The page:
Our question this week was:We have a two-year-old Calico that is day and night. She can be very sweet and loving then, without warning, she becomes EXTREMELY violent to the point of occasionally drawing more than a little blood. I am a very observant person and usually can read an animal's warning signs but these are so out of the blue and unprovoked! She's been this was ever since we got her, though; she used to spend more time in "sweet" mode. What can we do about this? We despite her behavior we love our little girl.
Tanya and Da Answer
Hi Tanya and Da – thanks for your email. The first thing that comes to my mind is "cats do that". Many cats will have "petting aggression" or just "Stimulation aggression". They are quietly sitting there then boom – they turn on you and act aggressive. Sometimes the signs are very subtle to know when they will turn.
A wonderful behaviorist, Dr. Nicholas Dodman, wrote an article on just this thing. Dr. Dodman tells you the warning signs, as I've known them. He writes: Alpha cats also exist in the domestic situation and may attempt to control the behavior of others around them, including their owners. Petting is an act that may induce aggression in such headstrong cats. An alpha cat will jump up on his owner's lap and allow himself to be petted – but only for a little while. When he's had enough, he'll glance sideways at the hand that is petting him and begin to switch his tail from side to side. This is the writing on the wall that heralds an imminent meltdown: From acceptance to flat-out rejection, suddenly your cat is swatting, biting, and perhaps even rolling onto his side so he can attack you with all five sharp points simultaneously.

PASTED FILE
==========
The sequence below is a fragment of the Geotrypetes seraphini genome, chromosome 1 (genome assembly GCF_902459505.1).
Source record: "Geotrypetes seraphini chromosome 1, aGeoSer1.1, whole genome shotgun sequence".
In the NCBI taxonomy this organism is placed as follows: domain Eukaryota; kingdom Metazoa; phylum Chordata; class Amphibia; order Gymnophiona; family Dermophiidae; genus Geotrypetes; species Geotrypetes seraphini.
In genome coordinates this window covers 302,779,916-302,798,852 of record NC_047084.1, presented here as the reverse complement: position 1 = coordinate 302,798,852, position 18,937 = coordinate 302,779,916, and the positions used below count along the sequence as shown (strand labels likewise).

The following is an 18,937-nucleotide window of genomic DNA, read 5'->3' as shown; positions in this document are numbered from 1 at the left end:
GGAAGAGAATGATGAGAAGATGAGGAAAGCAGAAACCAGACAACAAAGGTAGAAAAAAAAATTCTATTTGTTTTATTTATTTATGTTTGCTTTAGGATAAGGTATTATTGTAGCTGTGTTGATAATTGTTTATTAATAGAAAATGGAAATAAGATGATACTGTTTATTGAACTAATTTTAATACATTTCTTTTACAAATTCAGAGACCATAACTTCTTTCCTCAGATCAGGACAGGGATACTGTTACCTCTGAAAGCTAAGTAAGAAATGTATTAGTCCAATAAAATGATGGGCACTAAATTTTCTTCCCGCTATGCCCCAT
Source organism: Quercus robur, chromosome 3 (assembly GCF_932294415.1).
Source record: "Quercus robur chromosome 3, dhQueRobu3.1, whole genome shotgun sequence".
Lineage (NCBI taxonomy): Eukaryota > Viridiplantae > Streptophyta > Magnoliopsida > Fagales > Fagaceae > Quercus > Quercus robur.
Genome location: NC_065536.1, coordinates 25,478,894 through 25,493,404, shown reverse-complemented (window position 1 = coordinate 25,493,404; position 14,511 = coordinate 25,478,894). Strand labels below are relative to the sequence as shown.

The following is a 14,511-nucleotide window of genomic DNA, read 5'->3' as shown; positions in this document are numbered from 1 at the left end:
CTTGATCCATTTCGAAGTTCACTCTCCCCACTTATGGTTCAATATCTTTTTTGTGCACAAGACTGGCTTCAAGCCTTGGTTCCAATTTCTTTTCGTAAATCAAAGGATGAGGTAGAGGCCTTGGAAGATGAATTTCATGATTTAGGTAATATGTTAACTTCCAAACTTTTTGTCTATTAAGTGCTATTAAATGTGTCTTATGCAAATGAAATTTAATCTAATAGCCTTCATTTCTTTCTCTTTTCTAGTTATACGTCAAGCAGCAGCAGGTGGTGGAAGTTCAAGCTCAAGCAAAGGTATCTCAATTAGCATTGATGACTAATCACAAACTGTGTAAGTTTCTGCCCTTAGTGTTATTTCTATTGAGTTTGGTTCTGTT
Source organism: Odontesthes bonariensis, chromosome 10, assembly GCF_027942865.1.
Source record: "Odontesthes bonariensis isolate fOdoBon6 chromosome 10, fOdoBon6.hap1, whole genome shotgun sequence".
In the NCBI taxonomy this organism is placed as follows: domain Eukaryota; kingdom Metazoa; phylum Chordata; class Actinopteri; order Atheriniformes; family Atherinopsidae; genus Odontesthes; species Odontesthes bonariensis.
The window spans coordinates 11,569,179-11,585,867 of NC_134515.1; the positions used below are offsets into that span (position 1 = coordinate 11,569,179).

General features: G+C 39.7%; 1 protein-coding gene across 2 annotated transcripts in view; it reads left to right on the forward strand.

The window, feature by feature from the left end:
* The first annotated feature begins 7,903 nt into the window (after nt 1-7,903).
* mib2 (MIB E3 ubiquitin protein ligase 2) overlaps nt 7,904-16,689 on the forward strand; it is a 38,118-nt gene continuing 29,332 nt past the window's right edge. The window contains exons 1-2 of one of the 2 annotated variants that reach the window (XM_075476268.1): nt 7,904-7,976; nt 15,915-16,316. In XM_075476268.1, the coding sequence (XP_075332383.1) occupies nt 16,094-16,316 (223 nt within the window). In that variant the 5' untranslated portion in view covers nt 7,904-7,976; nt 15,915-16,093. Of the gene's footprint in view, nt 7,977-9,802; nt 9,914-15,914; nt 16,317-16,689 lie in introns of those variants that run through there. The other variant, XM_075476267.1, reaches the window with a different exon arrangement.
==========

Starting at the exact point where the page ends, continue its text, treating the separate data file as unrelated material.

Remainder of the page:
Petting-induced aggression is difficult for owners to fathom since many affected cats seek attention initially and appear to enjoy the physical contact. But these cats have a threshold for the level of physical contact they can tolerate.
Petting-induced aggression is expressed toward compliant owners. Cats with this penchant are often also aggressive to their owners over resources such as food, toys, or resting place, and may use aggression as an attention-getting mechanism. They may show aggression in response to annoying interventions, or if forced to do something they don't want to do.
Dr. Dodman also has some great tips on how to deal with this. Go to Petting Aggression in Cats
and read the bottom of the article.
Best of luck!
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